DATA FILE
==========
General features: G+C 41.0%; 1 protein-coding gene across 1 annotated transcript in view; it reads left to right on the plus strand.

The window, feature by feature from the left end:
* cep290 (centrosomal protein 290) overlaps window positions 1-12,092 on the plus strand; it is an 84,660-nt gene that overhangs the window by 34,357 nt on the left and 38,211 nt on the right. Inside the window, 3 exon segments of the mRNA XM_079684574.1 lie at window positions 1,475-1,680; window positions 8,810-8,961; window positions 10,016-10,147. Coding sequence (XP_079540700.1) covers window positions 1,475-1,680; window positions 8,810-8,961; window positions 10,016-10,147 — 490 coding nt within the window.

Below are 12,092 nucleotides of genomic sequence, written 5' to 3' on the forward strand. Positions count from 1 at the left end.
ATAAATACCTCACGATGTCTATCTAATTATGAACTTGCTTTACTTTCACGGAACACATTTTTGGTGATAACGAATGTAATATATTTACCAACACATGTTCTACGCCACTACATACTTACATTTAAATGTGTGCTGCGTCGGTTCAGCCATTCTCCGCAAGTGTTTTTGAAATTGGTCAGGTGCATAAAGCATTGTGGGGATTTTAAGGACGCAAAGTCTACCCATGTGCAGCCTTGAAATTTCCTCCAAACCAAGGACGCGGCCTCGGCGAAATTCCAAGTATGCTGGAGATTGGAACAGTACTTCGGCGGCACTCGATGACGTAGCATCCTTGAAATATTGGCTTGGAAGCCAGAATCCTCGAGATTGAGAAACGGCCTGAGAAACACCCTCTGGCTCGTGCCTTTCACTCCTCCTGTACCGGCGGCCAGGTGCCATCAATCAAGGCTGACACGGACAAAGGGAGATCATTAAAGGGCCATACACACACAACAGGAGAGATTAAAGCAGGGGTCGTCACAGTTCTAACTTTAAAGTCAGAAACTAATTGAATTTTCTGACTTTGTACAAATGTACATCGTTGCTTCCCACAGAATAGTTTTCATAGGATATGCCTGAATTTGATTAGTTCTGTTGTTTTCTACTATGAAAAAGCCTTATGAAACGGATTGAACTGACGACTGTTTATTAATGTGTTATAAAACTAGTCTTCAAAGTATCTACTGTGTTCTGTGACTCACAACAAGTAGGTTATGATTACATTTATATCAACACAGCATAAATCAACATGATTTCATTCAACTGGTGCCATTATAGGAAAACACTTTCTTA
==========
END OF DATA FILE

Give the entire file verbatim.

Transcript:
General features: G+C 41.0%; 1 protein-coding gene across 1 annotated transcript in view; it reads left to right on the plus strand.

The window, feature by feature from the left end:
* cep290 (centrosomal protein 290) overlaps window positions 1-12,092 on the plus strand; it is an 84,660-nt gene that overhangs the window by 34,357 nt on the left and 38,211 nt on the right. Inside the window, 3 exon segments of the mRNA XM_079684574.1 lie at window positions 1,475-1,680; window positions 8,810-8,961; window positions 10,016-10,147. Coding sequence (XP_079540700.1) covers window positions 1,475-1,680; window positions 8,810-8,961; window positions 10,016-10,147 — 490 coding nt within the window.

Below are 12,092 nucleotides of genomic sequence, written 5' to 3' on the forward strand. Positions count from 1 at the left end.
ATAAATACCTCACGATGTCTATCTAATTATGAACTTGCTTTACTTTCACGGAACACATTTTTGGTGATAACGAATGTAATATATTTACCAACACATGTTCTACGCCACTACATACTTACATTTAAATGTGTGCTGCGTCGGTTCAGCCATTCTCCGCAAGTGTTTTTGAAATTGGTCAGGTGCATAAAGCATTGTGGGGATTTTAAGGACGCAAAGTCTACCCATGTGCAGCCTTGAAATTTCCTCCAAACCAAGGACGCGGCCTCGGCGAAATTCCAAGTATGCTGGAGATTGGAACAGTACTTCGGCGGCACTCGATGACGTAGCATCCTTGAAATATTGGCTTGGAAGCCAGAATCCTCGAGATTGAGAAACGGCCTGAGAAACACCCTCTGGCTCGTGCCTTTCACTCCTCCTGTACCGGCGGCCAGGTGCCATCAATCAAGGCTGACACGGACAAAGGGAGATCATTAAAGGGCCATACACACACAACAGGAGAGATTAAAGCAGGGGTCGTCACAGTTCTAACTTTAAAGTCAGAAACTAATTGAATTTTCTGACTTTGTACAAATGTACATCGTTGCTTCCCACAGAATAGTTTTCATAGGATATGCCTGAATTTGATTAGTTCTGTTGTTTTCTACTATGAAAAAGCCTTATGAAACGGATTGAACTGACGACTGTTTATTAATGTGTTATAAAACTAGTCTTCAAAGTATCTACTGTGTTCTGTGACTCACAACAAGTAGGTTATGATTACATTTATATCAACACAGCATAAATCAACATGATTTCATTCAACTGGTGCCATTATAGGAAAACACTTTCTTA